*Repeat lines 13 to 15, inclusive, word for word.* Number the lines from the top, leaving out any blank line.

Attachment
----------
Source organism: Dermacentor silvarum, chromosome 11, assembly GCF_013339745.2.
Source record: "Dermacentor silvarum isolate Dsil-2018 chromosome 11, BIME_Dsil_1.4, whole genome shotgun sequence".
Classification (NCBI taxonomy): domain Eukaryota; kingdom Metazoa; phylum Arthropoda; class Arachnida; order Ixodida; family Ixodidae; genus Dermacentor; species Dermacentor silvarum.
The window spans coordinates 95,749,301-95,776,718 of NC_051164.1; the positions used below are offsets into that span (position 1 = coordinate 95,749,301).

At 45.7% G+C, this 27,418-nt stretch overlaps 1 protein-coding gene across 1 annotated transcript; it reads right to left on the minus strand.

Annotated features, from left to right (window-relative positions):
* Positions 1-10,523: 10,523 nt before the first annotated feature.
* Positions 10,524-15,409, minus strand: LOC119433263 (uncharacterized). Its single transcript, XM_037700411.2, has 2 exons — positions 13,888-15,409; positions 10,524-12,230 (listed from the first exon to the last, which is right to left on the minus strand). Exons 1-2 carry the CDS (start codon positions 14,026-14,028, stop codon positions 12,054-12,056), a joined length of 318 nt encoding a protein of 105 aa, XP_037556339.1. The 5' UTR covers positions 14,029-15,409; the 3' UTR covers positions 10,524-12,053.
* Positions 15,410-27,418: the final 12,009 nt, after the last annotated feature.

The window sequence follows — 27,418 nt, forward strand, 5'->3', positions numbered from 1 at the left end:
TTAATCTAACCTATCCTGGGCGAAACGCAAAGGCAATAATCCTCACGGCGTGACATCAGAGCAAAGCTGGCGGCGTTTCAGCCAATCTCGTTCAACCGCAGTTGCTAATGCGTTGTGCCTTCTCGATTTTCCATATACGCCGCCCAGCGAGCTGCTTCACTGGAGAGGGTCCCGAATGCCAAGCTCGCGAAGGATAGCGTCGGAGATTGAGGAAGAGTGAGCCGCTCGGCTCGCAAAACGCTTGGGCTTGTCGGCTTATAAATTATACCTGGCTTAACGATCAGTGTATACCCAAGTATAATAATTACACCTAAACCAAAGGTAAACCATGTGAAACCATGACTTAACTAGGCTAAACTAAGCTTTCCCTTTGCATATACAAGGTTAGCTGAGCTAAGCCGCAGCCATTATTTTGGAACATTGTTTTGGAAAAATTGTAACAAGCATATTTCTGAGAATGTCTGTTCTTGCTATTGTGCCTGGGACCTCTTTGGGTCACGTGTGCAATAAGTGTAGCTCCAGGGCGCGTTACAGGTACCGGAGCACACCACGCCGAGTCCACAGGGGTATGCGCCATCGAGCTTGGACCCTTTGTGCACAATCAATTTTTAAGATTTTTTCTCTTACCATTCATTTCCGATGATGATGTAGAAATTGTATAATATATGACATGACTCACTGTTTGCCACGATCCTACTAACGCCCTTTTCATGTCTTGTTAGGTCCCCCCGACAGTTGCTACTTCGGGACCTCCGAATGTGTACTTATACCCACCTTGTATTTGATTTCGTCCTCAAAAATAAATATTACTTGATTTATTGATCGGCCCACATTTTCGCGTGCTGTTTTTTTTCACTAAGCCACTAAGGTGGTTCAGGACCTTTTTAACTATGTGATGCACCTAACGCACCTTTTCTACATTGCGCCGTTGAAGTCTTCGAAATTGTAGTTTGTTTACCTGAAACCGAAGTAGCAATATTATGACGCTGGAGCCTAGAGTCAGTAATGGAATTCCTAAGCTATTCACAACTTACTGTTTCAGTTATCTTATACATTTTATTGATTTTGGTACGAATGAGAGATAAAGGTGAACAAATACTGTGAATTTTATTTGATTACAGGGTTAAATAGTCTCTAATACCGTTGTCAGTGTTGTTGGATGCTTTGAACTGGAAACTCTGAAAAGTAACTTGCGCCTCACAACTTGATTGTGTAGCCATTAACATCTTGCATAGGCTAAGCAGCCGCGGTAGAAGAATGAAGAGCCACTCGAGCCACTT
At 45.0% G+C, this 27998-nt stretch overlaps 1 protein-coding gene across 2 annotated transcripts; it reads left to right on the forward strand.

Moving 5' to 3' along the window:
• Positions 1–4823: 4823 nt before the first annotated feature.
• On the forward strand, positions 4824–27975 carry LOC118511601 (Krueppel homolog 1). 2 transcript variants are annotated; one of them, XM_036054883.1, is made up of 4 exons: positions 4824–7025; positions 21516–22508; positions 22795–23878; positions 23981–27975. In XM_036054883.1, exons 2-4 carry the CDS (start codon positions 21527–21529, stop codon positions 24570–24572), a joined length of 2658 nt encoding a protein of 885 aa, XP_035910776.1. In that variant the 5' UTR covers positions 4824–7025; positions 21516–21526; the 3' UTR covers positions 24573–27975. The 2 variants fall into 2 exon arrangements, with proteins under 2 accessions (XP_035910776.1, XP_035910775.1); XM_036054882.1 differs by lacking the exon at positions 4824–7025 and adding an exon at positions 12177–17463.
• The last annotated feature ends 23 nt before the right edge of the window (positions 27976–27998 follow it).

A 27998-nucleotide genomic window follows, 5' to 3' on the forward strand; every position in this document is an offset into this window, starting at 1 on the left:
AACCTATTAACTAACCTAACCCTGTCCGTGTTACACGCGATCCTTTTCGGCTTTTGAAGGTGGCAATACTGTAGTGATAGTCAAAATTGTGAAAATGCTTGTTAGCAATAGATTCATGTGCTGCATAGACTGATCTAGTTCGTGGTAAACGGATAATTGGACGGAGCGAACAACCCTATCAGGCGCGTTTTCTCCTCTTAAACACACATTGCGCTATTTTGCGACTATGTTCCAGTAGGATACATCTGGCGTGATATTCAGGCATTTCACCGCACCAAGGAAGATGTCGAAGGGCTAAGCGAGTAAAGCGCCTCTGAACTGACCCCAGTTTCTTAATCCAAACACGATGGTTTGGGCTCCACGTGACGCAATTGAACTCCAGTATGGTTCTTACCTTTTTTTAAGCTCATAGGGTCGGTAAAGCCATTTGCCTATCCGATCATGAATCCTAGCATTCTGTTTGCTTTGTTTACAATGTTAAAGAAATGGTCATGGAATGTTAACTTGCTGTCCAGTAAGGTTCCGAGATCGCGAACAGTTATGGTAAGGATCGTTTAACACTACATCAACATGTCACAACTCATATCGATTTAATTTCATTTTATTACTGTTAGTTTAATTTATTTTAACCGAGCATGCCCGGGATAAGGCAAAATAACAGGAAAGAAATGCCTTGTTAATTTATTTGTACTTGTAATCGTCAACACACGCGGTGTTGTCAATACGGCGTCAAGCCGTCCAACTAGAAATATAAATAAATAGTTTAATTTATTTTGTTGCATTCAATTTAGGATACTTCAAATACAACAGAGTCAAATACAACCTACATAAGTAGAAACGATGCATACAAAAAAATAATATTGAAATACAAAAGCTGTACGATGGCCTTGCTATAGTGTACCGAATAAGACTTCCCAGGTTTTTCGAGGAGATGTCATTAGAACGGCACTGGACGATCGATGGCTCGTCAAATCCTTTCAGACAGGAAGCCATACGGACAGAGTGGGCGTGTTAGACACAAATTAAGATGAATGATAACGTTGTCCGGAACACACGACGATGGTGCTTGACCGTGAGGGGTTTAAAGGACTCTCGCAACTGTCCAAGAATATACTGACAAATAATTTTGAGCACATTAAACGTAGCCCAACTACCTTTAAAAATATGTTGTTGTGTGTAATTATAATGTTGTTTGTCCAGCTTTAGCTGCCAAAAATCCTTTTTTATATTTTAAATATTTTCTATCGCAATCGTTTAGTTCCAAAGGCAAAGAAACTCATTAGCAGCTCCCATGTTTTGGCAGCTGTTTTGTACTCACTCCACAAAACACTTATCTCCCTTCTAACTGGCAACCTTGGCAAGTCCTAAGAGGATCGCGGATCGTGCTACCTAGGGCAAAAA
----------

Moving 5' to 3' along the window:
• Positions 1–4823: 4823 nt before the first annotated feature.
• On the forward strand, positions 4824–27975 carry LOC118511601 (Krueppel homolog 1). 2 transcript variants are annotated; one of them, XM_036054883.1, is made up of 4 exons: positions 4824–7025; positions 21516–22508; positions 22795–23878; positions 23981–27975. In XM_036054883.1, exons 2-4 carry the CDS (start codon positions 21527–21529, stop codon positions 24570–24572), a joined length of 2658 nt encoding a protein of 885 aa, XP_035910776.1. In that variant the 5' UTR covers positions 4824–7025; positions 21516–21526; the 3' UTR covers positions 24573–27975. The 2 variants fall into 2 exon arrangements, with proteins under 2 accessions (XP_035910776.1, XP_035910775.1); XM_036054882.1 differs by lacking the exon at positions 4824–7025 and adding an exon at positions 12177–17463.